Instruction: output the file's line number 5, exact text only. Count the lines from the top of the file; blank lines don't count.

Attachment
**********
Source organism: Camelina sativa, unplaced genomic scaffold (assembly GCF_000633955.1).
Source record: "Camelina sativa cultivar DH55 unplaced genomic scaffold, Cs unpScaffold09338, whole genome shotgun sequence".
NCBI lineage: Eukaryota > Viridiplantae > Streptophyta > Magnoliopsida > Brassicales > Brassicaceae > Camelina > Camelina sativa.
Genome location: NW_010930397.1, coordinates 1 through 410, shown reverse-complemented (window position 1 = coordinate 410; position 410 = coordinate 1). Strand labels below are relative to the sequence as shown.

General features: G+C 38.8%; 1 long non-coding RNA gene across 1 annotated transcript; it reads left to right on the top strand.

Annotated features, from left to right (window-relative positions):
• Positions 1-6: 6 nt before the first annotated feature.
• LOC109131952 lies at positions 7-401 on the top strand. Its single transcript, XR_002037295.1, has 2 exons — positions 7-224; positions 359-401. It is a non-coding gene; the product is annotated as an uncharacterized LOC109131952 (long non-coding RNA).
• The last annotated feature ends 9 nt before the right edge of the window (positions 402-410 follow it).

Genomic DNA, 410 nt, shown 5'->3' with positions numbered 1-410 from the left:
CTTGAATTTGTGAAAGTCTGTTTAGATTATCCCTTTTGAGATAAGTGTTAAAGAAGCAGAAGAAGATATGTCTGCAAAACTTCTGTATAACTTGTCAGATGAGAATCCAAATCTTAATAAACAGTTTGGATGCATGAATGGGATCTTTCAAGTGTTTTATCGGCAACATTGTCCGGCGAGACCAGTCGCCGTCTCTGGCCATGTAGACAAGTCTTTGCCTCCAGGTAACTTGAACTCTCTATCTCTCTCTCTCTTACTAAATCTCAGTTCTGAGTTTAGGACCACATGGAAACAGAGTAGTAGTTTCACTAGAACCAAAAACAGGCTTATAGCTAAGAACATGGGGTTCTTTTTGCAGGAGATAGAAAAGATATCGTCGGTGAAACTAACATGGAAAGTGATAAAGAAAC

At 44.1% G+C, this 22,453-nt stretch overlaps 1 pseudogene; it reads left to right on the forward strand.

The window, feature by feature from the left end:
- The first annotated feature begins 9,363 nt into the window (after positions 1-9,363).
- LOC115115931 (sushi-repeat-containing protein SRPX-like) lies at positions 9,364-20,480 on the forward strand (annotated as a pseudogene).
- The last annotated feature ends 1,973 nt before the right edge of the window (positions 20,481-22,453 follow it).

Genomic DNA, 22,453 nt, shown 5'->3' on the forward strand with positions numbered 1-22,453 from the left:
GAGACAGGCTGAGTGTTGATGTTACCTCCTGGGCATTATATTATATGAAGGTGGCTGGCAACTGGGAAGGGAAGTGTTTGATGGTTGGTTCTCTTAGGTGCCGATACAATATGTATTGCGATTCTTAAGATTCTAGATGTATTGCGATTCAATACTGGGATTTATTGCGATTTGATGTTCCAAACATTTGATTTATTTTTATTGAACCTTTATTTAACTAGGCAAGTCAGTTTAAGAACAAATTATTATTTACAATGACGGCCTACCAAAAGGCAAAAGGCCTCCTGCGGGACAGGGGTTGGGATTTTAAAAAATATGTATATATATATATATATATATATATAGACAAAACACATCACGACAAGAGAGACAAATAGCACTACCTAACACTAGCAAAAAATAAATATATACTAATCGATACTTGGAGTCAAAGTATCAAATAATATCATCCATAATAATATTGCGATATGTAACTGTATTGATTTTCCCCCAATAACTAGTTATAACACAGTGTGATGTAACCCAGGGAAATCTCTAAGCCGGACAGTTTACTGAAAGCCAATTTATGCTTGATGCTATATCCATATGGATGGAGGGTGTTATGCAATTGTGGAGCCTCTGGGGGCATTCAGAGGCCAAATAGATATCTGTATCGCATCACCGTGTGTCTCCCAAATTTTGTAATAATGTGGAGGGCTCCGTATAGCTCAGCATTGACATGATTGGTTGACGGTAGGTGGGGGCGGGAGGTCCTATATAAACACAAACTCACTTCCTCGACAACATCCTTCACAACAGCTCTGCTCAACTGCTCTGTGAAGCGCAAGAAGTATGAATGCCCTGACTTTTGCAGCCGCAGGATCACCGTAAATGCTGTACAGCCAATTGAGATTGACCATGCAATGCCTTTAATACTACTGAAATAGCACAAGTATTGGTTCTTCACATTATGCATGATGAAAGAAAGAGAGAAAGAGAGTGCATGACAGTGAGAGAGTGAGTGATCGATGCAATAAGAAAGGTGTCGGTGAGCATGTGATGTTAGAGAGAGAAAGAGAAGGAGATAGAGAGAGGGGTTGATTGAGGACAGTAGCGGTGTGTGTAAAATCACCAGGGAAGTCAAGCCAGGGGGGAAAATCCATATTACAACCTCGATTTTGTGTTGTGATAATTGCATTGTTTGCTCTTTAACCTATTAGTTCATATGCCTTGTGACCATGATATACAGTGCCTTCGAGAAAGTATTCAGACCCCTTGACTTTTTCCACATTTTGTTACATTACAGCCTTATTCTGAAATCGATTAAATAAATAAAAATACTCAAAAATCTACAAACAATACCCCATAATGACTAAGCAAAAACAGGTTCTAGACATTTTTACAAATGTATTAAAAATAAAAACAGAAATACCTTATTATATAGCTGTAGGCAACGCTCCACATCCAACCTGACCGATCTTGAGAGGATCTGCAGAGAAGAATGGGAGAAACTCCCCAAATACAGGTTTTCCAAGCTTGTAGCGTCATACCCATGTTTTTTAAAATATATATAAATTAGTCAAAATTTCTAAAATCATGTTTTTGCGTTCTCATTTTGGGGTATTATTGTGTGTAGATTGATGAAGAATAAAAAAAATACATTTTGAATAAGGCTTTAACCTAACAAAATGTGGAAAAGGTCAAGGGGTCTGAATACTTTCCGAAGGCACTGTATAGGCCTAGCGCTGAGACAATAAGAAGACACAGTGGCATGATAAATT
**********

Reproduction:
General features: G+C 38.8%; 1 long non-coding RNA gene across 1 annotated transcript; it reads left to right on the top strand.